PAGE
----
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  6. Juniper: I do remember "Sophie's World." The critics didn't like it much, but I thought it was clever. It beats Philosophy 101!

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  7. I am a follower entering an anonymous comment. Have any idea why?

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  8. Yes, Anonymous. You do not exist.

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  9. Damn, there are some intelligent people around these parts. Makes me feel a bit like Charlie Brown sometimes ;-)

    JJ, I'm glad I am real, I certainly feel like it..

    Nice LinkWithins!

    ~Juniper~

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  10. Juniper: Thank you! LinkWithins really inspired me to clean up my site. Since I am guilty of doing a million things simultaneously, I have not upgraded for a while. I am learning, however.

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  11. "Scientists (who may or may not exist" bahahaha, that's the best part of this post. This is intriguing stuff. Trippy. But intriguing.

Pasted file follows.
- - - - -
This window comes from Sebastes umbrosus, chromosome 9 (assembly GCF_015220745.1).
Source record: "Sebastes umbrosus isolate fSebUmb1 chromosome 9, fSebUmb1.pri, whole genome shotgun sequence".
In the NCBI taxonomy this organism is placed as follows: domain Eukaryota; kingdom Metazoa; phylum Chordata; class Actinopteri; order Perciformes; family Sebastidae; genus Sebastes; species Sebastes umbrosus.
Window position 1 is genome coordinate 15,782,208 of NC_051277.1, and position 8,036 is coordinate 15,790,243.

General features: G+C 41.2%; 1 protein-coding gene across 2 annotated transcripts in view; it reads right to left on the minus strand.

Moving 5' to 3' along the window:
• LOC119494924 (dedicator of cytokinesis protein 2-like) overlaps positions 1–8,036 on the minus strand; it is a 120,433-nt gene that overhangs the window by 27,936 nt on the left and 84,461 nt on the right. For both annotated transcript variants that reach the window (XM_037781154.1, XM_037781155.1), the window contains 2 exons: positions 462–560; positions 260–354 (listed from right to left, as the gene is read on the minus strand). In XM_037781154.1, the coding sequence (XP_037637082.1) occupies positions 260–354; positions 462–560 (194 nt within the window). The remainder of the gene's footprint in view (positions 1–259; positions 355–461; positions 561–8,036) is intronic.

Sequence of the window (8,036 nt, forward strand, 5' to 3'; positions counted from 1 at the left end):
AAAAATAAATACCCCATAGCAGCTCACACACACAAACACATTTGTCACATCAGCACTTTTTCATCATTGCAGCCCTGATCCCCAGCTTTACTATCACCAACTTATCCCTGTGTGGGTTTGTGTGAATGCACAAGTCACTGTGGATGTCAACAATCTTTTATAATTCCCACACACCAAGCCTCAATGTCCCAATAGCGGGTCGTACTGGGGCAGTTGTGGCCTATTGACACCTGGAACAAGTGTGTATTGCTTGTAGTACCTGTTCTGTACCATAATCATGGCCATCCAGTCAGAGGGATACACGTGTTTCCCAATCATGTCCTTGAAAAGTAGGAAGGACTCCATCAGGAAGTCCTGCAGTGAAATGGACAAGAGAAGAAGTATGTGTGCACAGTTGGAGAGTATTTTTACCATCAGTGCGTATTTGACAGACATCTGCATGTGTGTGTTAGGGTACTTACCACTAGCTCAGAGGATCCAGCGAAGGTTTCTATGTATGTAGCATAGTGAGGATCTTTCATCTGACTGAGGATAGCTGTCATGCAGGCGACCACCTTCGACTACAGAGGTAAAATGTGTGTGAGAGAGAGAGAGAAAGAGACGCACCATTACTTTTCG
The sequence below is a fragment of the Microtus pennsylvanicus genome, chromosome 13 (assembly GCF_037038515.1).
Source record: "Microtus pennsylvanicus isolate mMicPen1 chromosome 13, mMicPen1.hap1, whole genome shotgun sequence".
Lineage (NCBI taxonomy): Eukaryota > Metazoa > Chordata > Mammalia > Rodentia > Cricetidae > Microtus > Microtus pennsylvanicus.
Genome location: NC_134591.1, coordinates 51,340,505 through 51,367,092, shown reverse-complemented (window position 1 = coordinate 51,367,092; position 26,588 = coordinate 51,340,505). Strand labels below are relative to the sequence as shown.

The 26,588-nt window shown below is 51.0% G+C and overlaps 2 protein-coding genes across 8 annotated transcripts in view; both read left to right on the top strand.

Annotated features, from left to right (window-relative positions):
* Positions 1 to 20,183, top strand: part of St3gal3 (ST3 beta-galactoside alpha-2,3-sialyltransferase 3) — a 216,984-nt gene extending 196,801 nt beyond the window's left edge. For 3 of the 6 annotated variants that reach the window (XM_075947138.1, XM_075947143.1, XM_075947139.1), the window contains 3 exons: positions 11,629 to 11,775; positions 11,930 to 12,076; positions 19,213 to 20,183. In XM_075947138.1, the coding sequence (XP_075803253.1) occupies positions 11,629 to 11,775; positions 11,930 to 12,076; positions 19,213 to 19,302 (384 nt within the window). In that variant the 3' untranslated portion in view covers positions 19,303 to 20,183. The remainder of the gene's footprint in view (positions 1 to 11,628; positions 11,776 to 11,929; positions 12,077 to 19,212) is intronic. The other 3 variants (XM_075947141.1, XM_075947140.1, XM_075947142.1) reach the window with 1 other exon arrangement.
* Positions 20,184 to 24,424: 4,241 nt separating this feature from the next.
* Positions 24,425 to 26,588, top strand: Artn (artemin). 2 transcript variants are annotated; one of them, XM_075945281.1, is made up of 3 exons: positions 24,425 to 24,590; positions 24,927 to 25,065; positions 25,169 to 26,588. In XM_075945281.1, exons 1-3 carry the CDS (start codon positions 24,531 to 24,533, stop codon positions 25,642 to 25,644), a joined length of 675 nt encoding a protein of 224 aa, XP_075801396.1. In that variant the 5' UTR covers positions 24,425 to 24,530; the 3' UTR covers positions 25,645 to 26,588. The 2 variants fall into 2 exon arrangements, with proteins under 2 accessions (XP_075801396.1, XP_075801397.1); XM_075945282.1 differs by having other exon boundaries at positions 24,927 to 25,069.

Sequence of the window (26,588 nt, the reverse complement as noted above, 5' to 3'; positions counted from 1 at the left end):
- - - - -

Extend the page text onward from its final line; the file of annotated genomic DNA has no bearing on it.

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  12. Jen: I agree. Some people get really hung up on this stuff. I like philosophy because it gets me thinking, but I refuse to live my life according to somebody else's theory. It is Trippy.

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  13. JJ that reminds me that Mr H. and I were reading some stuff about Buddhism, we agree with much of it's philosophy, a lot of which is common sense and common courtesy; but Mr H. said 'why does everything have to have a name? why can't we just live the right way?' which is a valid point. What you say there about philosophy strikes me as the same - why does it have to be attributed to a specific person or theory.

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  14. "What really exists, and what is illusion?"

    If this is the direction of your philosophical enquiries, then I recommend Epistemology: A Modern Introduction to the Theory of Knowledge by Robert Audi, which is a serious and comprehensive academic take on the subject (and probably the best recent book on the subject too).